Tuesday, May 24, 2005

Pew!

Here is the Pew Internet and American Life Project's report called "Buzz, Blogs and Beyond" [only click the link if you want to download the pdf].

What a strange report. The authors want to empirically test claims they say are being made, loudly and often, for the significant influence of blogs on Politics and Big Media in America. Their set-up trots out all the chesnuts about how popular blogs are (number of users in the US, number of readers, etc.), and although they nowhere evince out and out suspicion, their impulse to *test* these claims seems to me reactionary from the outset. But let's leave that aside for now.

Their metric and their method, it turns out, is right there in the title: it's all about "buzz." It will come as no surprise then that the study was led by Dr. Michael Cornfield in collaboration with a company called Buzzmetrics. Put tersely, "buzz" is "a lot of simultaneous talk" (p. 2). But the most we get about it is the still pretty terse: "Buzz is the sound heard in public when a lot of people are talking about the same thing at the same time" (p. 3). Then they go on to briefly list some of things "buzz" can do: affect sales, alter behaviour and perceptions, embolden or embarrass, and "move issues up, down and across institutional agendas."

With "buzz" as their metric AND the primary phenomenon being measured, their study has some circularity problems. If "buzz" is defined at all, it's defined tautologically: "buzz is the sound heard when...". Yes, but, how do people hear it, how does it get amplified or distorted or disrupted? What are its mechanisms, its modes of circulation? But, ok, let's leave that aside too.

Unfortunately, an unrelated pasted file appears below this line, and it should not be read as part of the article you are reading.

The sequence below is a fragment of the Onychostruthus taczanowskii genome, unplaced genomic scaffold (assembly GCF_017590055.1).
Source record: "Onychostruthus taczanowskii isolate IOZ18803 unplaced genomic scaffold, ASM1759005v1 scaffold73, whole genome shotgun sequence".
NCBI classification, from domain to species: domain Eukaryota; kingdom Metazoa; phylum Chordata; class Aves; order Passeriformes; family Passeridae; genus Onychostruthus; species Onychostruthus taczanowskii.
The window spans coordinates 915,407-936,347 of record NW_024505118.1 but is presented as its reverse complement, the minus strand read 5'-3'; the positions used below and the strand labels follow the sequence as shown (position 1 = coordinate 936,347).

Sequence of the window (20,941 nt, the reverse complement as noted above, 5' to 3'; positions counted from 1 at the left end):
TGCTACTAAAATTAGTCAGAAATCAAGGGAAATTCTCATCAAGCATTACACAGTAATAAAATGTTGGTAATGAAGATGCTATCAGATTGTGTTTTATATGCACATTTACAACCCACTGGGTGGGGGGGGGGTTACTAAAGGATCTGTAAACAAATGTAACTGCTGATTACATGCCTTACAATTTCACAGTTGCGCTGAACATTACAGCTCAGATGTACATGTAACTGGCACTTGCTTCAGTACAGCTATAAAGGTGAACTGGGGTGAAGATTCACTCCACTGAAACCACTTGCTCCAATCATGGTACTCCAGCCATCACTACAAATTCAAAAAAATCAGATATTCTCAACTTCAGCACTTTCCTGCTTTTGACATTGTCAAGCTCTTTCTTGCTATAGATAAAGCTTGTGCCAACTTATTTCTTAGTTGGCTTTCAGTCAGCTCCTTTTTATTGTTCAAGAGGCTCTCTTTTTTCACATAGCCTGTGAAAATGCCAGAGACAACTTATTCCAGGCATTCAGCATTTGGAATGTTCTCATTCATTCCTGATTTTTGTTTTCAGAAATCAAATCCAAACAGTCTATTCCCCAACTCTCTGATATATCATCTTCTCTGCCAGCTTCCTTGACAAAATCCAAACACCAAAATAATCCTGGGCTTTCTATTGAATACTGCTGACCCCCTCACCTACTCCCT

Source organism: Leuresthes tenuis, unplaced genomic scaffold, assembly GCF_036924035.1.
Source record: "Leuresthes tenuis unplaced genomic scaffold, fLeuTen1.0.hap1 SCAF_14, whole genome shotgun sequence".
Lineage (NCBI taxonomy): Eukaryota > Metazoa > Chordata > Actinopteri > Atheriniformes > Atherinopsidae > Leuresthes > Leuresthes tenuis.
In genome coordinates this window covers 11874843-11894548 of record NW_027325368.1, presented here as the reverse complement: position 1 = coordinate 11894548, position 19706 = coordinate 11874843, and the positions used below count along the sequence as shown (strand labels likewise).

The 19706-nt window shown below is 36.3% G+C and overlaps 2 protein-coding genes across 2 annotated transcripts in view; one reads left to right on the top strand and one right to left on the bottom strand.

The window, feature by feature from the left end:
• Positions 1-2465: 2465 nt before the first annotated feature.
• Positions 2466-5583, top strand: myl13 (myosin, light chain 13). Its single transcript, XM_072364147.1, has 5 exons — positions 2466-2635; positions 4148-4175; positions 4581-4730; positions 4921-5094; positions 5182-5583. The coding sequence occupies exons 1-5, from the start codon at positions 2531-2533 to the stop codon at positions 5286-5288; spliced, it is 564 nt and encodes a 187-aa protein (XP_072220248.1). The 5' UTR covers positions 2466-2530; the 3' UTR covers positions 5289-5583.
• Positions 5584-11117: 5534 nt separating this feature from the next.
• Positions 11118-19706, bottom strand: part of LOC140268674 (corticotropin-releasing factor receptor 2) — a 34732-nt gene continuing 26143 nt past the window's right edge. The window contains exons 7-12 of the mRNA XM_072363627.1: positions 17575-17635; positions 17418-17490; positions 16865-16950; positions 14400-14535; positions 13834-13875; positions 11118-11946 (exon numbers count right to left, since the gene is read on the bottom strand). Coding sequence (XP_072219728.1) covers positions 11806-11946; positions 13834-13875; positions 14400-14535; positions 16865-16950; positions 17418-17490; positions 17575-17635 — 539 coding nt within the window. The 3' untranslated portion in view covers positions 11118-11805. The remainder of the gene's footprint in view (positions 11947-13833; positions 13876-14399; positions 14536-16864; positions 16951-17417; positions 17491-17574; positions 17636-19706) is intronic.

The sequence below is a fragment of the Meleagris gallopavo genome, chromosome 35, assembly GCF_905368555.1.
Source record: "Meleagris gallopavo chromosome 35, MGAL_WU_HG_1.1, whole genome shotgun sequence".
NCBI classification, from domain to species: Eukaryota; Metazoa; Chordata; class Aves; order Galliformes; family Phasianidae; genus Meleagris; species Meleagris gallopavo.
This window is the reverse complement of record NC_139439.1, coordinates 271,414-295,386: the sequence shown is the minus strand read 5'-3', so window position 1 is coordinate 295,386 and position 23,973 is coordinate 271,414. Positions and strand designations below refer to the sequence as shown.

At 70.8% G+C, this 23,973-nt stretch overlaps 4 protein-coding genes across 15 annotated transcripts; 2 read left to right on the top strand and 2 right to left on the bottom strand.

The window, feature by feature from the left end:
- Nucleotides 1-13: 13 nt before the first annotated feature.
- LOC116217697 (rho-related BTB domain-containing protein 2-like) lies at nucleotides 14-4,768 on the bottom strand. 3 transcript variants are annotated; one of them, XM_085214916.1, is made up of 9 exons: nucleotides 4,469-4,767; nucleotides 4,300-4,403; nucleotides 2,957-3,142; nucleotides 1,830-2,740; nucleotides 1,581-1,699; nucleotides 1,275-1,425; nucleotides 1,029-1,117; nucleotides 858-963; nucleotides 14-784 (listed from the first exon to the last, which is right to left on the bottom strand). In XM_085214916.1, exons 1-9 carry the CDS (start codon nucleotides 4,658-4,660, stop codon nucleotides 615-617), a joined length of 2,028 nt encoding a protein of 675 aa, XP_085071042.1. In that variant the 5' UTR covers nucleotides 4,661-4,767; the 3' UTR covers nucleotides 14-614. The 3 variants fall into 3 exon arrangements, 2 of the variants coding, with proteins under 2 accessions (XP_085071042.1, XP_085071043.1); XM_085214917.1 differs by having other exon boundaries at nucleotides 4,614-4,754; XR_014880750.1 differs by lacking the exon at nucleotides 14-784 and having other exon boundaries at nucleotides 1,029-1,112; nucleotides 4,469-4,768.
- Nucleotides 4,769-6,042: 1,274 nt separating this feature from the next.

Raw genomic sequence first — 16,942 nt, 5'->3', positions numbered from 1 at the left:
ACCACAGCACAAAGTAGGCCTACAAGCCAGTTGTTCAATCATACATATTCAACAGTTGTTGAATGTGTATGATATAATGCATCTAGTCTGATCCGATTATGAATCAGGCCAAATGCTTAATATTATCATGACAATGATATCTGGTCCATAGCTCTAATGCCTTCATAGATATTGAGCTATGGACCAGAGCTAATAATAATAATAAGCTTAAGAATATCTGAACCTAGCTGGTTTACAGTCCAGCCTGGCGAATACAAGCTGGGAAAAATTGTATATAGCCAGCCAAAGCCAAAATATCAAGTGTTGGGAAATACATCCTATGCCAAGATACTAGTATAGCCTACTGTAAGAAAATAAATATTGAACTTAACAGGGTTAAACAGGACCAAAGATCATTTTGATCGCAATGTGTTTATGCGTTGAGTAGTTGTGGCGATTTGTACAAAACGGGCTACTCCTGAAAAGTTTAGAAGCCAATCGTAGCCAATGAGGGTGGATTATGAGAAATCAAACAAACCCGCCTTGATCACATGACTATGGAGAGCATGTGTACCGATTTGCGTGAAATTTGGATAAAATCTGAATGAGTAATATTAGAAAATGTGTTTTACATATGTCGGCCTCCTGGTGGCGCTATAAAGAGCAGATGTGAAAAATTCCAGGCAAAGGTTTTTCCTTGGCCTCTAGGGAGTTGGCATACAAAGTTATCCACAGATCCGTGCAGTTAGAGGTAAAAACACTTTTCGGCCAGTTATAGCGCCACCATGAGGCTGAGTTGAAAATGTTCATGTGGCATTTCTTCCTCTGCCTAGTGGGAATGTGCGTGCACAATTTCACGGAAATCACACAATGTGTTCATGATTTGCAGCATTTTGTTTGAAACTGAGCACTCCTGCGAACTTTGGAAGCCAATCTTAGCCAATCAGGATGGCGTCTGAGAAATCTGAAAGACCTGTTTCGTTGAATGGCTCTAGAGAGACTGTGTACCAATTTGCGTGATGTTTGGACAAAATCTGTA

What do they find?

1. "Blogger power is circumstantial: dependent on the sorts of information available, and contingent on the behavior of other public voices."
2. "Political bloggers were buzz followers as much as buzz makers."
3. "Bloggers may have been positioned in the fall of 2004 [when they conducted their study] as a guide for the mainstream media to the rest of the internet."
4. "The key contribution by the bloggers in the "Rathergate" scandal consisted of providing forums accessible to all internet users in which facsimilies of the memos could be examined and discussed."

Subsequently, the tone of the paper is measured, but it's as if they're having to try...very...hard to stay neutral. When they cede some measure of influence to blogs, they do it begrudgingly. You can whiff it in those findings from the "executive summary" above. And I'm not the only one who has noted it. So we get this article, whose key "take-away" from the Pew study is telegraphed in the title: "Blogs May Not Be as Influential as Some Think".

Aside from the questions we might want to ask about this need to measure, test and confirm/deny the vaunted "influence" of blogs (which I've written about in "A Welcome for Blogs", forthcoming 2006, Continuum), I have two basic reactions:

1. The concept of "buzz" seems to belie (to bury rather than represent) almost everything interesting about the way that blogs operate.

2. The study admits of a very narrow scope for "influence:" to be influential on their terms a blog or set of blogs must be seen to (measurably, quantifiably) set the agenda for popular discussion. That is: lead discussion, be originary, avoid being derivative. This seems to me to impose a hegemonic model of influence (in which there can only be leaders and followers) on a form of public discourse which, in some quarters, is doing a lot to challenge that very model. So, while we hear a kind of tactful schadenfreude in the finding that "Political bloggers were buzz followers as much as buzz makers," if the study were more attentive to the characteristic rhetorics of blogging, it might recognise in that finding not only a unique form of influence (to "follow" is to relay), but also the ways that bloggers are part of a larger process of changing how we might define, recognise and assess influence, in the first place.
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